Details sought on life of WWII hero

Can you help piece together the life of WWII hero

Can you help piece together the life of WWII hero

First published in News by , Senior Reporter

A RESEARCHER and author is appealing for more information about the life of a World War II hero who flew 68 raids over Nazi Germany.

Warrant Officer Eddie Leavesley from Gamble Avenue in Windlehurst served as a wireless operator and air gunner during the war and was one of a select few to be awarded the Distinguished Flying Medal (DFM) with one bar.

Born on October 8, 1919, Eddie lived with his parents Joseph and Ada and four brothers.

All five went to Rivington Road School and were members of the school orchestra, later becoming bandsmen in the Salvation Army. With a strong interest in flying, Eddie joined the RAF in May 1939. While he was still undergoing his training Germany invaded Poland and war was declared on September 3, 1939.

By 1940 he had been promoted to sergeant and was posted to Lyndholme in Yorkshire.

His first operation in November 1940 was to bomb a power station in Mannheim and was the first attack on a German industrial centre by the RAF.

During his first tour Eddie would go on bombing raids on Berlin, Hamburg and Duisburg. He was also part of the squad that attacked battleships in Brest Harbour.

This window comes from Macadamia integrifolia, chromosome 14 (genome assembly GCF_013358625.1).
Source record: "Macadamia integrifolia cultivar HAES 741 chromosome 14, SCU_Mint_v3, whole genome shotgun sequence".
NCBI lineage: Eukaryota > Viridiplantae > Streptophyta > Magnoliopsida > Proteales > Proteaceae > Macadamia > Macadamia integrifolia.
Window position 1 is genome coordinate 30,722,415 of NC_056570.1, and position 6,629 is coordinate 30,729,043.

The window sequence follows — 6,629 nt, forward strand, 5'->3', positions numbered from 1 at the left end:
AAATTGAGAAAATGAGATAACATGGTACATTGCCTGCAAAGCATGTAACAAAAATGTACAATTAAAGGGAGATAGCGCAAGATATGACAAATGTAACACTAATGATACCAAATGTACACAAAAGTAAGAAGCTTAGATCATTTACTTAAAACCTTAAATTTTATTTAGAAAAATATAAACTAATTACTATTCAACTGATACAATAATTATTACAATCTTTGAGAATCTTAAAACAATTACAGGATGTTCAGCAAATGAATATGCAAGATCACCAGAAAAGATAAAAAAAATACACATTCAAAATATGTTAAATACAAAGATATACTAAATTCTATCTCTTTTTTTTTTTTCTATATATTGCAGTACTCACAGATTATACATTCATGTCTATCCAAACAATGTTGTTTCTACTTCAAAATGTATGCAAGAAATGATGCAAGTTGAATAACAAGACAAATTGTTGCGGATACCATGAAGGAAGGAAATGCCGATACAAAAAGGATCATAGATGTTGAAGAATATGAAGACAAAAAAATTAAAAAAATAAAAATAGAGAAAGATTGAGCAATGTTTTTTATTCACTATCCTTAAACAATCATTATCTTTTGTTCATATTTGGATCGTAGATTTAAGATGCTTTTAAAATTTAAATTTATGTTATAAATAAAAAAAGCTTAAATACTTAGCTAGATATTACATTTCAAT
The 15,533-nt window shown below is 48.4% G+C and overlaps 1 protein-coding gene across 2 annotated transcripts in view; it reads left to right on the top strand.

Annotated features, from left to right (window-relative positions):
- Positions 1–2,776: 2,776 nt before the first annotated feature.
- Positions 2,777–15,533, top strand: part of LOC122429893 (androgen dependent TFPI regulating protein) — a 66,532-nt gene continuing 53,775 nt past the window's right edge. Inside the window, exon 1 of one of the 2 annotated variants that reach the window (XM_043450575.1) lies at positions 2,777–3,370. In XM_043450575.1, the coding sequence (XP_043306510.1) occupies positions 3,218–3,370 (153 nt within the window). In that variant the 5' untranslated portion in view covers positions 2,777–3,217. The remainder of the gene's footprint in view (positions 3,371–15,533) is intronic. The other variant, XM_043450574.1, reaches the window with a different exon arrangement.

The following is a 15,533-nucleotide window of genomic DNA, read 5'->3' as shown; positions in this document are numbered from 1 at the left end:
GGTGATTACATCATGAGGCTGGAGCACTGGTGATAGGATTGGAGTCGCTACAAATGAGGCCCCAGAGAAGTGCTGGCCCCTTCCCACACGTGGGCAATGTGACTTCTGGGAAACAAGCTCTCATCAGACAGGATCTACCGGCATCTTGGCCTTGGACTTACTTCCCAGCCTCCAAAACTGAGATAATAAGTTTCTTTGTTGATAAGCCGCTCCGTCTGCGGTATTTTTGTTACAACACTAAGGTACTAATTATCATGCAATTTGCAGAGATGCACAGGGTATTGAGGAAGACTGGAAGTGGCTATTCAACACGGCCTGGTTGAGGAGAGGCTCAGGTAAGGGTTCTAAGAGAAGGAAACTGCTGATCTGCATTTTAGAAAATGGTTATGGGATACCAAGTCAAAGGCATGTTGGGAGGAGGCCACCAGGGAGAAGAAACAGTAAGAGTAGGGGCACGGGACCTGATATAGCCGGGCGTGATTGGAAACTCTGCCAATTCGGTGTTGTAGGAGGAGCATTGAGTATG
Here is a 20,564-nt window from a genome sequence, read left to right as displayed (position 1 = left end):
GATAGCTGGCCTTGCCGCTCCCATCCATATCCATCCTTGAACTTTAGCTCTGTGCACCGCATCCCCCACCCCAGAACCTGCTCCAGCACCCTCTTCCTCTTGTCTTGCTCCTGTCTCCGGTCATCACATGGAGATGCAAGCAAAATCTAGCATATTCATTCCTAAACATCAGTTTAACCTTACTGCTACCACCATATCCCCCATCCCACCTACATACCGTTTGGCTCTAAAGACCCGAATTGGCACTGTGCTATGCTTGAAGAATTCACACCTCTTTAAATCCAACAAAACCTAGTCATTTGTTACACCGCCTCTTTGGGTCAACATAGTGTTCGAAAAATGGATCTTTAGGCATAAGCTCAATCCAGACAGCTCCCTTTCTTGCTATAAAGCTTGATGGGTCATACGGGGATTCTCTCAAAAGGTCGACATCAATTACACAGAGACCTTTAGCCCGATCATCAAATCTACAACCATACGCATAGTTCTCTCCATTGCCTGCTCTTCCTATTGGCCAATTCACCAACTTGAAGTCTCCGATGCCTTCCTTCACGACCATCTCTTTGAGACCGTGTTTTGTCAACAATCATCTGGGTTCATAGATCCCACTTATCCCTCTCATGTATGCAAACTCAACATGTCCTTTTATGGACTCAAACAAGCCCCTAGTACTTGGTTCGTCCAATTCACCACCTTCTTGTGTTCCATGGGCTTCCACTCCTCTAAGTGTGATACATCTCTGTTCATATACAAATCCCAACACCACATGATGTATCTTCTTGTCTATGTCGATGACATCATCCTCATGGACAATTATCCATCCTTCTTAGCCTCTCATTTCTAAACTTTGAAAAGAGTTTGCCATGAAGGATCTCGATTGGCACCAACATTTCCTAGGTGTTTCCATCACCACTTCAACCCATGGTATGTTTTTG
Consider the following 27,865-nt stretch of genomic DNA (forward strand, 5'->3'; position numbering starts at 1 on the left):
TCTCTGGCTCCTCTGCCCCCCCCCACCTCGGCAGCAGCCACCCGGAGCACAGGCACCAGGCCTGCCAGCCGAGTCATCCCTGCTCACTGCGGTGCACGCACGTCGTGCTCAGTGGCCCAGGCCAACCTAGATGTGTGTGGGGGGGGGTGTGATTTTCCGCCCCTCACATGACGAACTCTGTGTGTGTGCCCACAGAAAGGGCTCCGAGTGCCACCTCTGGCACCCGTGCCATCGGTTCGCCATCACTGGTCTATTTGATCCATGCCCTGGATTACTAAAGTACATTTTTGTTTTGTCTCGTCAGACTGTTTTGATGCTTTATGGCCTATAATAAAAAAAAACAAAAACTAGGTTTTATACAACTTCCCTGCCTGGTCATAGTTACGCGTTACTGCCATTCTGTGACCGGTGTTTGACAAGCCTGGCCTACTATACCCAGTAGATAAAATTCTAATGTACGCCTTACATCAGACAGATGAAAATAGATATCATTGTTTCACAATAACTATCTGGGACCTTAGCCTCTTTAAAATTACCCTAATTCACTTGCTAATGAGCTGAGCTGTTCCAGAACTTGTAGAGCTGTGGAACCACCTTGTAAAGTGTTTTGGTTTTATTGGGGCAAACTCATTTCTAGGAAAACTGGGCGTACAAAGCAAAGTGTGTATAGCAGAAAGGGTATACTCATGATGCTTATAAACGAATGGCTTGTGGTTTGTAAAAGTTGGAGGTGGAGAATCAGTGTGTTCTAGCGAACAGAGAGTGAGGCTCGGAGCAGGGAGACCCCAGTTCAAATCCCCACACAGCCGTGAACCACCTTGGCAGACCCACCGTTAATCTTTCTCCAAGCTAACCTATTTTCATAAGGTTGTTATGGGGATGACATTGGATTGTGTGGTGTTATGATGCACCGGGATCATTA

Having been awarded the DFM after completing his first tour, Eddie became an instructor training other pilots. But after a year he was keen on returning to an operational squadron and by 1942 he was stationed in Nottinghamshire.

He would complete another tour with this squad and was recommended for another Distinguished Flying Medal by Wing Commander Guy Gibson who led the Dambusters raid.

It was a distinguished military career that saw him carry out 400 hours flying time.

Eddie eventually returned home to St Helens and died in January 1986.

Simon Muggleton who is a member of the Orders and Medals Research Society has carried out an extensive examination into his life.

He said: “I have completed a lot of research but would welcome any anecdotes from your readers who may have known him or his family.

“I am also keen to know where he is buried or commemorated.”

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